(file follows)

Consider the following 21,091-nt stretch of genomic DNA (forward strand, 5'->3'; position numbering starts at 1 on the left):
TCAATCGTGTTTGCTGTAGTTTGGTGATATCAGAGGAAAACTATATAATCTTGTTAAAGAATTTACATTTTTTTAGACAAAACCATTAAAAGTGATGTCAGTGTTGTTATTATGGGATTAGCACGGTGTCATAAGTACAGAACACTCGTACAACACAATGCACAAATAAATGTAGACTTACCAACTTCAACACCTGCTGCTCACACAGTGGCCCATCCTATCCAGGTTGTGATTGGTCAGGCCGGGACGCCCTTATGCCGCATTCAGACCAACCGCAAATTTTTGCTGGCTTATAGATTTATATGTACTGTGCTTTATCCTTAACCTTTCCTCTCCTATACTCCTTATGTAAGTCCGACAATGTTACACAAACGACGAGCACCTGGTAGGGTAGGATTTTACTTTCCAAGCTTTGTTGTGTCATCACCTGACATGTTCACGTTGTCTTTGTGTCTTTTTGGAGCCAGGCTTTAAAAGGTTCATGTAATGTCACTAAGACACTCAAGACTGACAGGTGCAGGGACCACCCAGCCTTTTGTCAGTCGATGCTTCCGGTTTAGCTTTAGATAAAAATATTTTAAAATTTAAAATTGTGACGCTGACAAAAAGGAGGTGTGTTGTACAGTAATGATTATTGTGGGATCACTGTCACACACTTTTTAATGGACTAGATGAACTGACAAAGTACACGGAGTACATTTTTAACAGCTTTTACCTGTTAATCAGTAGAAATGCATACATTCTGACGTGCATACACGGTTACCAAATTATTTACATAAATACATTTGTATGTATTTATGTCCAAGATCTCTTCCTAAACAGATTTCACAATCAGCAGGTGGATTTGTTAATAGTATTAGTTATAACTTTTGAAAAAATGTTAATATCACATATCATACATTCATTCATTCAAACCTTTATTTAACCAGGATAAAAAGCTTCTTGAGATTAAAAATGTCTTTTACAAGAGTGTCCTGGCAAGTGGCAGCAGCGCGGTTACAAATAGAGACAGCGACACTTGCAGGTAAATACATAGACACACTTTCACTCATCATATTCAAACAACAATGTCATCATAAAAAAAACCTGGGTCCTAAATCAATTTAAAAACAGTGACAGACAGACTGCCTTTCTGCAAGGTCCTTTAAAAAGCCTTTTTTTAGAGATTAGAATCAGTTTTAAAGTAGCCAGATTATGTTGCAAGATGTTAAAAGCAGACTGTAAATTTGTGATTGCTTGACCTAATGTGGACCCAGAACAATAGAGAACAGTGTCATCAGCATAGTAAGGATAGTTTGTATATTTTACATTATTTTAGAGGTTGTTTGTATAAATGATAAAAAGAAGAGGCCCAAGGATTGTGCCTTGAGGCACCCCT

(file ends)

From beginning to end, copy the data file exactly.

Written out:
Consider the following 21,091-nt stretch of genomic DNA (forward strand, 5'->3'; position numbering starts at 1 on the left):
TCAATCGTGTTTGCTGTAGTTTGGTGATATCAGAGGAAAACTATATAATCTTGTTAAAGAATTTACATTTTTTTAGACAAAACCATTAAAAGTGATGTCAGTGTTGTTATTATGGGATTAGCACGGTGTCATAAGTACAGAACACTCGTACAACACAATGCACAAATAAATGTAGACTTACCAACTTCAACACCTGCTGCTCACACAGTGGCCCATCCTATCCAGGTTGTGATTGGTCAGGCCGGGACGCCCTTATGCCGCATTCAGACCAACCGCAAATTTTTGCTGGCTTATAGATTTATATGTACTGTGCTTTATCCTTAACCTTTCCTCTCCTATACTCCTTATGTAAGTCCGACAATGTTACACAAACGACGAGCACCTGGTAGGGTAGGATTTTACTTTCCAAGCTTTGTTGTGTCATCACCTGACATGTTCACGTTGTCTTTGTGTCTTTTTGGAGCCAGGCTTTAAAAGGTTCATGTAATGTCACTAAGACACTCAAGACTGACAGGTGCAGGGACCACCCAGCCTTTTGTCAGTCGATGCTTCCGGTTTAGCTTTAGATAAAAATATTTTAAAATTTAAAATTGTGACGCTGACAAAAAGGAGGTGTGTTGTACAGTAATGATTATTGTGGGATCACTGTCACACACTTTTTAATGGACTAGATGAACTGACAAAGTACACGGAGTACATTTTTAACAGCTTTTACCTGTTAATCAGTAGAAATGCATACATTCTGACGTGCATACACGGTTACCAAATTATTTACATAAATACATTTGTATGTATTTATGTCCAAGATCTCTTCCTAAACAGATTTCACAATCAGCAGGTGGATTTGTTAATAGTATTAGTTATAACTTTTGAAAAAATGTTAATATCACATATCATACATTCATTCATTCAAACCTTTATTTAACCAGGATAAAAAGCTTCTTGAGATTAAAAATGTCTTTTACAAGAGTGTCCTGGCAAGTGGCAGCAGCGCGGTTACAAATAGAGACAGCGACACTTGCAGGTAAATACATAGACACACTTTCACTCATCATATTCAAACAACAATGTCATCATAAAAAAAACCTGGGTCCTAAATCAATTTAAAAACAGTGACAGACAGACTGCCTTTCTGCAAGGTCCTTTAAAAAGCCTTTTTTTAGAGATTAGAATCAGTTTTAAAGTAGCCAGATTATGTTGCAAGATGTTAAAAGCAGACTGTAAATTTGTGATTGCTTGACCTAATGTGGACCCAGAACAATAGAGAACAGTGTCATCAGCATAGTAAGGATAGTTTGTATATTTTACATTATTTTAGAGGTTGTTTGTATAAATGATAAAAAGAAGAGGCCCAAGGATTGTGCCTTGAGGCACCCCT